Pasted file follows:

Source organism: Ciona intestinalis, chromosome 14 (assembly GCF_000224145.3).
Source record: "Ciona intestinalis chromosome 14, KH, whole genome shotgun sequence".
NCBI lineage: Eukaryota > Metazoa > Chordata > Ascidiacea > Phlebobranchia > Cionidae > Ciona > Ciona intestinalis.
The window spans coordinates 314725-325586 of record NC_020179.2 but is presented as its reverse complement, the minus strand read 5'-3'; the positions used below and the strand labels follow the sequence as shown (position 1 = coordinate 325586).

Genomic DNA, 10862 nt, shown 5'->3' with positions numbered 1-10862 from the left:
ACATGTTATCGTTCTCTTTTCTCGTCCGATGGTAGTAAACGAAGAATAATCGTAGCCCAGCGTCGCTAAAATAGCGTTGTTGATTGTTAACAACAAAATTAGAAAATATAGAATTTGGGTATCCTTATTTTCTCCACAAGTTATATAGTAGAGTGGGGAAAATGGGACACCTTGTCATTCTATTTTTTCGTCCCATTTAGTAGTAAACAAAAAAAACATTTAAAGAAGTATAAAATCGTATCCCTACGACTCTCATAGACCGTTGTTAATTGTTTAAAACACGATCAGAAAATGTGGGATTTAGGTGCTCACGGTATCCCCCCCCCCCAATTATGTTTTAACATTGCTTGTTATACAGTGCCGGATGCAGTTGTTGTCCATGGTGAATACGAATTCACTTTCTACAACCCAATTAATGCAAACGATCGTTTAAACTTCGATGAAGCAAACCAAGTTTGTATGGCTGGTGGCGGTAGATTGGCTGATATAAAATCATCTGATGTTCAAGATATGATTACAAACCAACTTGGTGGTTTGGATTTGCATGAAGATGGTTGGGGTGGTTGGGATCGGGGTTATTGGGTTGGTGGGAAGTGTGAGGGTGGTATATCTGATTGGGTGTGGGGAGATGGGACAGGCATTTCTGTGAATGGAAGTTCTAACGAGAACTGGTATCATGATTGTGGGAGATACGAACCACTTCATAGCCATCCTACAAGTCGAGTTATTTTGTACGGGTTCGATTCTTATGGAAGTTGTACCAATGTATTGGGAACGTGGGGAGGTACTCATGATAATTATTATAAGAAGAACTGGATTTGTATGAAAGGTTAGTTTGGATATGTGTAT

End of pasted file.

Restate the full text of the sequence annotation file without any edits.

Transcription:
Source organism: Ciona intestinalis, chromosome 14 (assembly GCF_000224145.3).
Source record: "Ciona intestinalis chromosome 14, KH, whole genome shotgun sequence".
NCBI lineage: Eukaryota > Metazoa > Chordata > Ascidiacea > Phlebobranchia > Cionidae > Ciona > Ciona intestinalis.
The window spans coordinates 314725-325586 of record NC_020179.2 but is presented as its reverse complement, the minus strand read 5'-3'; the positions used below and the strand labels follow the sequence as shown (position 1 = coordinate 325586).

Genomic DNA, 10862 nt, shown 5'->3' with positions numbered 1-10862 from the left:
ACATGTTATCGTTCTCTTTTCTCGTCCGATGGTAGTAAACGAAGAATAATCGTAGCCCAGCGTCGCTAAAATAGCGTTGTTGATTGTTAACAACAAAATTAGAAAATATAGAATTTGGGTATCCTTATTTTCTCCACAAGTTATATAGTAGAGTGGGGAAAATGGGACACCTTGTCATTCTATTTTTTCGTCCCATTTAGTAGTAAACAAAAAAAACATTTAAAGAAGTATAAAATCGTATCCCTACGACTCTCATAGACCGTTGTTAATTGTTTAAAACACGATCAGAAAATGTGGGATTTAGGTGCTCACGGTATCCCCCCCCCCCAATTATGTTTTAACATTGCTTGTTATACAGTGCCGGATGCAGTTGTTGTCCATGGTGAATACGAATTCACTTTCTACAACCCAATTAATGCAAACGATCGTTTAAACTTCGATGAAGCAAACCAAGTTTGTATGGCTGGTGGCGGTAGATTGGCTGATATAAAATCATCTGATGTTCAAGATATGATTACAAACCAACTTGGTGGTTTGGATTTGCATGAAGATGGTTGGGGTGGTTGGGATCGGGGTTATTGGGTTGGTGGGAAGTGTGAGGGTGGTATATCTGATTGGGTGTGGGGAGATGGGACAGGCATTTCTGTGAATGGAAGTTCTAACGAGAACTGGTATCATGATTGTGGGAGATACGAACCACTTCATAGCCATCCTACAAGTCGAGTTATTTTGTACGGGTTCGATTCTTATGGAAGTTGTACCAATGTATTGGGAACGTGGGGAGGTACTCATGATAATTATTATAAGAAGAACTGGATTTGTATGAAAGGTTAGTTTGGATATGTGTAT